“The packaging is one of the things that’s really innovative—when you open it, it releases air into the can and it froths the milk, so you’re getting this frothy latte that you would’ve only experienced in a third-wave coffee shop,” she told FoodNavigator-USA.
The product has been well received by retailers and the public. “Sales are great, velocity increases week-over-week,” Jon Spear, senior brand manager for La Colombe’s RTD arm, told FoodNavigator-USA.
It launched earlier in 2016 in cafés, and then expanded to retail and grocery in the last three months, shipping out to big chains like Wegman’s, Target, Meijer, and different Whole Foods regions across the country. He added that despite being off season for cold beverages, growth for La Colombe’s Draft Latte product has been steadily going up. Spear also sees the 'texturized beverage' such as La Colombe's product to pick up as a major trend. "It can be stretched into other categories," he said.
Technical wow-factors aside, Dembitzer also mentioned Califia Farms’ eye-catching, curved bottles as an example of how potent package innovation can be to benefit beverage brands. “They came up with this really premium packaging, and it really differentiates their non-dairy plant milks in the retail stores—I mean, how many almond milks are there now in stores?” Dembitzer said.
As a marketing director at Imbibe, a ‘drink tank’ based near Chicago that has a 40,000-square-foot facility dedicated to formulating and commercializing beverages for clients big and small, Dembitzer has an up close look at what it means to innovate in the beverage space.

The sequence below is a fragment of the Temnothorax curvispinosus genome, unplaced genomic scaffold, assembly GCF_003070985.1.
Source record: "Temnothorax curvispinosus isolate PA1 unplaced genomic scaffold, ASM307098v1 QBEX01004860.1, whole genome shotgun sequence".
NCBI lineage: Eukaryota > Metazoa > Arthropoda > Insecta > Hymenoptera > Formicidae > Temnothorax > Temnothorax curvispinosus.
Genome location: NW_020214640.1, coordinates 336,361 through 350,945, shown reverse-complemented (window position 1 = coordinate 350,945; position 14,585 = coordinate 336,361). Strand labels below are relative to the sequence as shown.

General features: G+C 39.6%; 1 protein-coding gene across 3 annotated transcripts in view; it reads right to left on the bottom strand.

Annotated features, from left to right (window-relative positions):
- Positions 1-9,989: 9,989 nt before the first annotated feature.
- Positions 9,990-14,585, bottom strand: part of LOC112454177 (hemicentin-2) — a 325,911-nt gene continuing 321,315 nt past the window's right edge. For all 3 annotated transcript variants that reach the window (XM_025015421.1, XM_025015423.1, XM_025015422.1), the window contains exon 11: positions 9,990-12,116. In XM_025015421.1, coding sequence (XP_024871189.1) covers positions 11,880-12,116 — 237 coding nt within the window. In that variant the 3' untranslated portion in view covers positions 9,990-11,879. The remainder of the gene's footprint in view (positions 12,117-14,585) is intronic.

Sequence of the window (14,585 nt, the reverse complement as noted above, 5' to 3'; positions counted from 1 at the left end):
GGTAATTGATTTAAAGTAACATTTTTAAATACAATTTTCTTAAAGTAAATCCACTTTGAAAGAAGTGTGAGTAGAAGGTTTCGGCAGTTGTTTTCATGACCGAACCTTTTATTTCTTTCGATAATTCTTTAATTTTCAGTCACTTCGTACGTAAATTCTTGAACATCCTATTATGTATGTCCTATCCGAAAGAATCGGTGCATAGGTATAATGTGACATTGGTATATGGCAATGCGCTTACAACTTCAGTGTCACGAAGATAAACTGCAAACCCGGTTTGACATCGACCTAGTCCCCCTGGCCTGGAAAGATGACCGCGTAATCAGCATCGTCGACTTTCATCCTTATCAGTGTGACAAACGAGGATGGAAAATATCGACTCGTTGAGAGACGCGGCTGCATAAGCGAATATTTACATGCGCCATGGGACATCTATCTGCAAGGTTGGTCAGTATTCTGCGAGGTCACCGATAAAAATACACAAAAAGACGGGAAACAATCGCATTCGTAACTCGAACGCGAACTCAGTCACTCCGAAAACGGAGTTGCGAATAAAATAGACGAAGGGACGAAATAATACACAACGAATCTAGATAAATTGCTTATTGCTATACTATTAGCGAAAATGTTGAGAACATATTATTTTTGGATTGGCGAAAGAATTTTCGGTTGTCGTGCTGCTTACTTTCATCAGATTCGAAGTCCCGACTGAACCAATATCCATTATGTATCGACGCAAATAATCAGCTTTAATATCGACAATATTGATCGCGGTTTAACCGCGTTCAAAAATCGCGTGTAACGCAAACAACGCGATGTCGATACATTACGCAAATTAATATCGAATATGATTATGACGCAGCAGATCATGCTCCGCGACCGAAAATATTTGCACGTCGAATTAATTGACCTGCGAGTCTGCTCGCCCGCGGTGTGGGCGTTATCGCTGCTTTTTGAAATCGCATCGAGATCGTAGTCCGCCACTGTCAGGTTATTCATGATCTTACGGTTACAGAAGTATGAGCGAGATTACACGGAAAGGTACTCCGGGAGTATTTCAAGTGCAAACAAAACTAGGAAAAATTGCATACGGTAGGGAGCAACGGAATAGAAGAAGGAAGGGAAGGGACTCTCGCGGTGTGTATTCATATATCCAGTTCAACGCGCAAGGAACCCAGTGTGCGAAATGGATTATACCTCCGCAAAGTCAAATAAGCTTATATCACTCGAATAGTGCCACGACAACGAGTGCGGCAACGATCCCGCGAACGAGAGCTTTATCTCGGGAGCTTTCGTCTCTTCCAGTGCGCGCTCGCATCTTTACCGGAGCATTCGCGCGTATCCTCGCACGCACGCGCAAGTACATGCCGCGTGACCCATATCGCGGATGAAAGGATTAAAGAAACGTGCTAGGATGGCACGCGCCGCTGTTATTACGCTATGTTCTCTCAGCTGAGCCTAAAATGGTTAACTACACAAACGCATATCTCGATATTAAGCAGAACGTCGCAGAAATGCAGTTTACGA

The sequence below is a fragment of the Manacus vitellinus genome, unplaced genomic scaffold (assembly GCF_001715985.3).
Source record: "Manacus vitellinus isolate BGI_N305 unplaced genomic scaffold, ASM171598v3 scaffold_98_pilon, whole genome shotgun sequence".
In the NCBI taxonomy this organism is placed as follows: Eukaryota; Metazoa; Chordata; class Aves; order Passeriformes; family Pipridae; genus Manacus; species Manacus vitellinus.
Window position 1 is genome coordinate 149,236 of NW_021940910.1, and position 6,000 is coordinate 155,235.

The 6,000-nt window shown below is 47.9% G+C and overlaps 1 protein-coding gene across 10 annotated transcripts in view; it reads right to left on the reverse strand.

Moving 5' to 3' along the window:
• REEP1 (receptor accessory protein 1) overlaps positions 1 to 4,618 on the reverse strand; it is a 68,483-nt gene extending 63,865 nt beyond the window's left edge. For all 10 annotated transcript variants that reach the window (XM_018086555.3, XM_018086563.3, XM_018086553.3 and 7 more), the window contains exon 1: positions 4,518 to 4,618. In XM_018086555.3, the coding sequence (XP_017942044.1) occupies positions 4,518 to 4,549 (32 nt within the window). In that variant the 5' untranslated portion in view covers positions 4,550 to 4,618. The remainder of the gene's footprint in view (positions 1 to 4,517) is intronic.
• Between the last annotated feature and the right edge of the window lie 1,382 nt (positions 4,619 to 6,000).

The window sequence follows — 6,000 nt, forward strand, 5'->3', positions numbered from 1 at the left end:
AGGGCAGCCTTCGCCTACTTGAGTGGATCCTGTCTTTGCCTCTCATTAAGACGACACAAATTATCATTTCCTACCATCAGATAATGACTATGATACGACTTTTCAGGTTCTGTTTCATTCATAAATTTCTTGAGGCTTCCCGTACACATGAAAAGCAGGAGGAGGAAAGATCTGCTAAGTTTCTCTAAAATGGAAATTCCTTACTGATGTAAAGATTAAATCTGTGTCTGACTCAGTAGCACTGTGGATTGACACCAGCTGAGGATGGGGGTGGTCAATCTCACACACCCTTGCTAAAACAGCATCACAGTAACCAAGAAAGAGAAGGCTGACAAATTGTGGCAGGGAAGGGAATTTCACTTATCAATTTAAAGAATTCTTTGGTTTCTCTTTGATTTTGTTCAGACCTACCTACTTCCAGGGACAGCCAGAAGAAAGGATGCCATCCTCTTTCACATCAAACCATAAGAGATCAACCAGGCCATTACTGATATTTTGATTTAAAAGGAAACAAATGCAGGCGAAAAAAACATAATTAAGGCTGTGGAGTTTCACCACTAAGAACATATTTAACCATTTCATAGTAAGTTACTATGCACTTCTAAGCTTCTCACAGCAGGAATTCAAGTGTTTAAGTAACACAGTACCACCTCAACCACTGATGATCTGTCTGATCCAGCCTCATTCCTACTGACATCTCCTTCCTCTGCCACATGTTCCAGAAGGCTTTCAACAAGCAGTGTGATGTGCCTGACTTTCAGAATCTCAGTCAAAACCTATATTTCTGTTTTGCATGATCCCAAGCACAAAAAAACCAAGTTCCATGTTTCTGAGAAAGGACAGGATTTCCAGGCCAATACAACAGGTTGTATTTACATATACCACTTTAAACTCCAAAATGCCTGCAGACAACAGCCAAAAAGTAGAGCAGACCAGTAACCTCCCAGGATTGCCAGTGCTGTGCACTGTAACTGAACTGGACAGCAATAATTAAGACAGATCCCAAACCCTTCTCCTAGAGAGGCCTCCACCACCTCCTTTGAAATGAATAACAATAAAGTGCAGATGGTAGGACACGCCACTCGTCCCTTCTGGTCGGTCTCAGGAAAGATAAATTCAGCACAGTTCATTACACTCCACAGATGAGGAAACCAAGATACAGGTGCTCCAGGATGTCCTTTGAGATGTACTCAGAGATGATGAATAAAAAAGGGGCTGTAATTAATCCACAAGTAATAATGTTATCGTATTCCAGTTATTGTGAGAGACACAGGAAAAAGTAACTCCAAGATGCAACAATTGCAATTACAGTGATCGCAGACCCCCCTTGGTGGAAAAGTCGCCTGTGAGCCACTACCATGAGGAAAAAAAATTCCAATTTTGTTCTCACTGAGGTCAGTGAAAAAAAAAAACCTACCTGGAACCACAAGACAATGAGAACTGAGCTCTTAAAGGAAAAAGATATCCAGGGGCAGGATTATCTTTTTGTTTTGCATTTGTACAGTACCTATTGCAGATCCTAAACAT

Here are some of her highlights:
Despite rise of unsweetened drinks, sweetener innovation still relevant
“One of the biggest areas of innovation right now in the beverage industry is with sweeteners,” Dembitzer said, especially with FDA’s new ‘added sugar’ labeling requirement on the Nutrition Facts panel, and sugar taxes that have passed in various cities.
“What you’re going to see on packaging more than ever is people talking about sweeteners, and talking about how much sugar is in the product,” Dembitzer said
Though there may still be some confusion on how the Nutrition Facts changes work for beverages naturally containing sugar like fruit juices, the FDA is addressing this with a recently released guidance.
Dembitzer also said that FDA’s changes are pushing many manufacturers and ingredient suppliers to innovate with sugar alternative sweeteners, a topic still relevant despite drops in sugary fizzy drinks and the rise of water sales.
“I don’t think the American consumer is looking to get away from drinking sweet beverages,” Dembitzer said. “There’s probably an increased threshold of people with the awareness that sugar isn’t good for you, so people are looking for alternatives, trying to reduce their caloric intake without finding a [sweet] alternative—but we’re still ways away from American consumers changing their palates completely.”
More agility from smaller brands
In terms of the source of innovation in the beverage space, Dembitzer argued that a lot of it is coming from smaller, independent brands, which she describes as more agile and not as risk-averse as the bigger companies.
“You’re going to continue to see the most novel innovation coming from smaller brands,” she said. “They’re usually a lot closer to the consumer—the [small] brand owner that wants to start a company, they’re usually going around at a coffee shop, or at the local Whole Foods and speaking to the consumer.”
The trade-off is that though smaller companies may be nimbler, the reach and resources they have compared to big established CPG companies is miniscule. A common trend is for a bigger company to collaborate with, gobble up, or invest in, a smaller one, like Kellog Company’s VC fund investing in moringa shot Kuli-Kuli earlier this month.